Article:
quote-Robert-Quillen-discussion-is-an-exchange-of-knowledge-an-29277

Which one is better a discussion or an argument?

Let’s compare both and find out for ourselves.

discussion at work-openanswer

A discussion is a communication style of which the outcome is not predefined, while having “mutual understanding” as a pre-determined final goal before entering into it. A discussion is supposed to lead to the best solution of a given problem, a clarification of a misunderstanding or the best valuation of an idea, to mention some random examples.

Such “understanding” is to be reached & accepted by all engaged parties at the end of a discussion, based on healthy communication, proper exchange of ideas, information or opinions and genuine agreement (as opposed to artificial one for the sake of muting “high volumes”). It’s a collective, non-selfish & constructive process by nature (even if no outcome is reached yet).

Quote Michael P. Watson

An argument, on the other hand, is characterised by the “will to win” clearly visible through the show of interruptive emotions. An argument is less effective than a discussion in most cases but can be necessary depending on the counterpart’s openness to having a calm discussion. Having an argument is mostly the result of us being unable to suppress whatever emotion that we have at a given moment of discussing a topic, whether anger, impatience, anxiety, disappointment or sadness etc.

Paradoxically enough, having an argument at such times can be a healthy release of pent-up negativity; one that needs to be out of the way, first, for a calm discussion to take place.

work-argument-openanswer

I find arguments to be generally ineffective & counter-productive than discussions because their goal is either:

  1. Predefined: when we argue for the sake of arguing (releasing negative energy because we WANT to), OR
  2. Non-defined at all, when we argue because that’s all we can do now (releasing negative energy because we CAN’T discuss calmly)

Quote by Joseph Joubert

Therefore, enforcing an arguing style of communication is a counter-productive, selfish & unfair form of communication aimed at convincing the other party of one’s points of views, legitimizing the use of irrational communication (shouts, fictitious outrage, refusal of agreement, interruptions, unmeant disagreements, lack of self-reflection, manipulation of facts etc.).

An argument is at its best when it means “a reason given in proof or rebuttal”, only as part of a debate or a discussion and not as a way of communication.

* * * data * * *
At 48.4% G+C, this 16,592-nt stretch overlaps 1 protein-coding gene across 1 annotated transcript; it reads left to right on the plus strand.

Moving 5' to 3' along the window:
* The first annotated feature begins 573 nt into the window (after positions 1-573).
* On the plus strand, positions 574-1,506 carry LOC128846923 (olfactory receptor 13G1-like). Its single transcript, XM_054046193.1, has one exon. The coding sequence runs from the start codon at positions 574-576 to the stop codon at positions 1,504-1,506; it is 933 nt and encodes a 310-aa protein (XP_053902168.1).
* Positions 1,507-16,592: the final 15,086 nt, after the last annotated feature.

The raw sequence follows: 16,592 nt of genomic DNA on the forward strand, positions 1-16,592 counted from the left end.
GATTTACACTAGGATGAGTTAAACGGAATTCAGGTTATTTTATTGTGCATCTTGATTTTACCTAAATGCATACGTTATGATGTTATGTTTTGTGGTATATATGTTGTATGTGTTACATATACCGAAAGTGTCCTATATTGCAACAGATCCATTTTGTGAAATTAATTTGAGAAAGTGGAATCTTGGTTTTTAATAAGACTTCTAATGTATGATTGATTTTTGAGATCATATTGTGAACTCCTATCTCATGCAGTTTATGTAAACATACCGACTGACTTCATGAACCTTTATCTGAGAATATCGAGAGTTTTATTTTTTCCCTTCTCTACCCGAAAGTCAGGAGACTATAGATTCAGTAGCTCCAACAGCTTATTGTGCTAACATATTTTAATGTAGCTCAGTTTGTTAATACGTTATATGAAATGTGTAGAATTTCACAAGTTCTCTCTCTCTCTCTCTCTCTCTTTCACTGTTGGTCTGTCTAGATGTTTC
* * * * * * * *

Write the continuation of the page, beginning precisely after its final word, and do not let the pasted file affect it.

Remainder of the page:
self_motivation

If you can’t motivate yourself, nobody else will. Do you agree?

Yes, and no.

Self-motivation, when existent, is more powerful than any external motivational factor, yes. It’s no wonder that “self-motivational abilities” are often mentioned as a characteristic trait/habit of the majority of successful people.

Achieve-Greater-Success-With-a-Daily-Self-Motivating-RegimenHaving said this, I also believe that all humans experience some degree of low motivation at some stages of their lives, as a result of continuous hardships, disappointments or “bad luck”, even when they’re putting in their utmost energy and positive hope in it. In such case, the power of external motivation comes in very handy or even necessary. 

Sometimes that inspirational voice in ourselves dies out or is muted down though all kinds of factors and it does no harm in such case to call in the help of external motivators, whether professional or simply existent in our comfort zones; a good friend, a colleague or a family member. 

Tony Robbins: Why we do what we do

Motivation has become an industry of itself, with big names like Anthony Robbins inspiring millions around the world with what often sounds like common sense but nonetheless very powerful to hear repetitively. But also through world-famous platforms like TED Talks featuring people from all backgrounds and colours who share the most inspiring words that we need to hear in order to revive our desire to achieve, flourish or believe in ourselves once again.

Dan Pink: The puzzle of motivation

 

 

Leadership

Leadership is not about titles and positions but about influencing others. Do you agree?

I disagree on this one.

If leadership is only measured by our random influence on the lives of others, then we may as well all be leaders in a general sense, since we always influence other lives to some degree, through our social being.

Leaders

In my opinion, leadership in general, whether good or bad (to stay within the generic question wording) is mainly concerned with the power to persuade others to follow what you do, say or believe in. There were always good and bad leaders, who shared the “leader” label, and who led others through a combination of charisma, eloquence, identification, power, inspiration, love, hate, fear and/or deception.

The good ones lead others to goodness.

Team Leadership and Management

What would be your added value to your team at work?

  1. I will always try to roll up my sleeves & be far ahead to inspire and yet close enough to relate to any task my job or my team members require.